Eric Foster, Guy Behind the DFW Most Powerful List, Says He's Only Getting Started

Earlier this afternoon I got a call from a phone number beginning with the 903 area code -- and, hey, we were just speaking of first thing this morning. Sure enough, the man on the other end identified himself as Eric Foster, who is indeed the gent behind that DFW Most Powerful Web site. And, he acknowledged, not only was he Eric Foster but we did indeed speak this morning -- he's the guy who initially told me he didn't know who ran the Web site, only that he'd been hired to run the thing.

"We'd hoped to stay anonymous for a few days, but I guess we didn't do a terribly good job of covering our tracks," he told Unfair Park.

Foster says he's got nothing to hide -- far from it, since he hopes to turn the thing into a moneymaker by adding new lists every few days (including, forthcoming, lists devoted to local celebs, media members and ... well, what ya got?). He says he had just hoped that, well, people would wonder what the what and that it'd attract some buzz before the big reveal. But now that the curtain's up, he's more than happy to talk about the list -- what it is, what he hopes to do with it and how, sure, it ain't perfect by a long shot. Our Q&A follows.

When did the site launch? And what's it, you know, for?

We launched it 10 days ago. And the idea is to sell or lease the database to nonprofits and for-profits. It'll be an expanding thing. We think with the Super Bowl coming we'll get some national publicity. The site is sort of a fun attempt to .. put it this way, people are fascinated with lists, particularly with the Super Bowl coming. I had started building a database to market to nonprofits. It seemed to me they're all trying to raise money from the same 105 people, and all nonprofits are pleading they're losing money in a down economy. So I tried to create a database for them with the intention that they'd pay me to keep it up. I've been working on it on and off for two years.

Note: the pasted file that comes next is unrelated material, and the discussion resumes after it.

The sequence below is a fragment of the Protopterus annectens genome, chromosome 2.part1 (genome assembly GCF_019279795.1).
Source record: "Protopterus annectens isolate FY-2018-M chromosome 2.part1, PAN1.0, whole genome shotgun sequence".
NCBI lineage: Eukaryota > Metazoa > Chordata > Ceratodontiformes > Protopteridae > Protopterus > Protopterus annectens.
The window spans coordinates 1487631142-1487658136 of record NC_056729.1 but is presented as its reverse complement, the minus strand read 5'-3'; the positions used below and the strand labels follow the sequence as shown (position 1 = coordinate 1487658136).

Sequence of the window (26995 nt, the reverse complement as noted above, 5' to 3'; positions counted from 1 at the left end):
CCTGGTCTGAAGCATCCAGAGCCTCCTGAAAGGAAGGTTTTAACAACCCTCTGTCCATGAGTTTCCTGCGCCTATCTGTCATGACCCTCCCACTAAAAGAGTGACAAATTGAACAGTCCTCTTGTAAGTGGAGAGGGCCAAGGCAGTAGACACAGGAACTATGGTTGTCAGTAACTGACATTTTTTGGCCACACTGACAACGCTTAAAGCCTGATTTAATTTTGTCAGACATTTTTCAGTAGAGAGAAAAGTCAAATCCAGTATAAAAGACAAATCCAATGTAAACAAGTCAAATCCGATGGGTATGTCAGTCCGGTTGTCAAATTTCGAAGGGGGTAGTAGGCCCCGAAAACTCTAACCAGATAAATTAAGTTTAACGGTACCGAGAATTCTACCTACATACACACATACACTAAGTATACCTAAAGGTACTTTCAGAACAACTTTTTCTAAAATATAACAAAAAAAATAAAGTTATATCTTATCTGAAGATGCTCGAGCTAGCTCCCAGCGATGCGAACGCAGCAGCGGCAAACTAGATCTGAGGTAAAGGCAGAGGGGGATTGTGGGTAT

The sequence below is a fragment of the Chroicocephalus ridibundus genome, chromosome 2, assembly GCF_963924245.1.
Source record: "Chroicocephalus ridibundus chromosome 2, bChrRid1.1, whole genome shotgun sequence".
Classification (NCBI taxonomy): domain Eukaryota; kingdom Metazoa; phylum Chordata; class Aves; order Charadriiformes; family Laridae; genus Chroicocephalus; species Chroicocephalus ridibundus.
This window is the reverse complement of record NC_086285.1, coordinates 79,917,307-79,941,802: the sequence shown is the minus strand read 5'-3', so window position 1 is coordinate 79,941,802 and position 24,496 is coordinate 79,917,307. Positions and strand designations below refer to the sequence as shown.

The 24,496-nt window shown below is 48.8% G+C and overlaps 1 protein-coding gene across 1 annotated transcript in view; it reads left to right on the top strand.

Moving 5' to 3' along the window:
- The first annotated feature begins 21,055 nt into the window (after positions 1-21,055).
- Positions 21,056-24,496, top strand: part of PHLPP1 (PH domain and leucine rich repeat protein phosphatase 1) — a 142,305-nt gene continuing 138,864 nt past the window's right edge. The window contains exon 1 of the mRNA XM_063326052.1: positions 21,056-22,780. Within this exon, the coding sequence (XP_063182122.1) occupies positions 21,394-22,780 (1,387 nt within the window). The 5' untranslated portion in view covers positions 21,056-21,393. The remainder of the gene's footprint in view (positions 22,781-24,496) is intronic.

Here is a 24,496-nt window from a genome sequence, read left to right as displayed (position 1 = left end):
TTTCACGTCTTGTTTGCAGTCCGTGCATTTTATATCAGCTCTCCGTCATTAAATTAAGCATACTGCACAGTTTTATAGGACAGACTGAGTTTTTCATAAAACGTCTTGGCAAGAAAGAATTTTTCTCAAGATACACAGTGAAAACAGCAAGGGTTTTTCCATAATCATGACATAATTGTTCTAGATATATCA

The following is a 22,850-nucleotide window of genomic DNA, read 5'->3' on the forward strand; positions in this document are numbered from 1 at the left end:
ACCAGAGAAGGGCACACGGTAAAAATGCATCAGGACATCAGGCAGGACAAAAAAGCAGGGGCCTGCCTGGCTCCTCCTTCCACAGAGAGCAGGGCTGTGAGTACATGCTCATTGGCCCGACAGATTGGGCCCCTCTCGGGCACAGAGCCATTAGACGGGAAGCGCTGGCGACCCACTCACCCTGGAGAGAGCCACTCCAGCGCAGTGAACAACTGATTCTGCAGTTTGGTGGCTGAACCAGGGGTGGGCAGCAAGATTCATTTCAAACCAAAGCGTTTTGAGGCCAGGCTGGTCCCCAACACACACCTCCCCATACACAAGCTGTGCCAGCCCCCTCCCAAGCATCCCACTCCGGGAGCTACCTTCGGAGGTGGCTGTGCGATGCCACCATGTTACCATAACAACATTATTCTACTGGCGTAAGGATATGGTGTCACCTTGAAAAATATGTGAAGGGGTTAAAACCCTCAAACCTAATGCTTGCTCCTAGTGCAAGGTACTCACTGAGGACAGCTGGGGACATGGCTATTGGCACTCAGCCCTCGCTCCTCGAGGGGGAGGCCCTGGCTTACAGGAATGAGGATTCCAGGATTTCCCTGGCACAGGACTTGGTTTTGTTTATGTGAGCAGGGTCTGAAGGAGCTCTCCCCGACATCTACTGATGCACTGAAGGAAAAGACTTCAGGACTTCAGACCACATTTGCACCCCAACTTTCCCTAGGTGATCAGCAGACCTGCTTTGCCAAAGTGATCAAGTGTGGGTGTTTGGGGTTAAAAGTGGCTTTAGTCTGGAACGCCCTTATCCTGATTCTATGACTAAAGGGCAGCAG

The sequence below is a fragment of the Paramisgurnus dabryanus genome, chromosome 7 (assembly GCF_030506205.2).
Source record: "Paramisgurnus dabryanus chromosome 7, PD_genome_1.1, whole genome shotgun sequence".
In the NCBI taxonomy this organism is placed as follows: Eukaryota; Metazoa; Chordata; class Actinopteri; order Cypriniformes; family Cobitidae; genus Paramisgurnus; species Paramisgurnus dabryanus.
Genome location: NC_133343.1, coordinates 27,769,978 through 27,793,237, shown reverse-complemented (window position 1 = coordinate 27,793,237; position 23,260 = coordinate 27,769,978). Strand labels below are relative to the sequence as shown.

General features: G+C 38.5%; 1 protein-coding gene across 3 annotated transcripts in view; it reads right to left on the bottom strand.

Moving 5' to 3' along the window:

I grew up in Dallas and moved to Gun Barrel City six, seven years ago. I'm a writer by avocation, and I got fascinated with the information you could find out about people by clipping newspapers, visiting Web sites, you name it. People like to drop names and information, and I just picked it all up. It's my digital non-littering campaign, and once you put it all into a database and look at what you've got, you can figure A, B, C and D out of it.

We have names, addresses, job titles, where they work, what they've done politically in terms of federal and state contributions, and we cataloged who contributes to who and how much, and it gives you an interesting portfolio about people. And, of course, Google searches are a big part of it.

Also, Dallas's monied families are disappearing: The Murchisons, the Hunts through marriage, names like that. So I started tracking genealogical aspects of Dallas power. So I just by accident started re-reading Dallas and Fort Worth history as well. And after I'd done all this work and hadn't been remunerated for it, a partner of mine, a computer tech, he said we can turn this into some kind of Web site. We thought about what, and D Magazine has all these lists, and we thought, "Why don't we do something unique in that it does deal with power?" After all we we all have different definitions of it.

What's yours, at least in terms of cobbling together this list?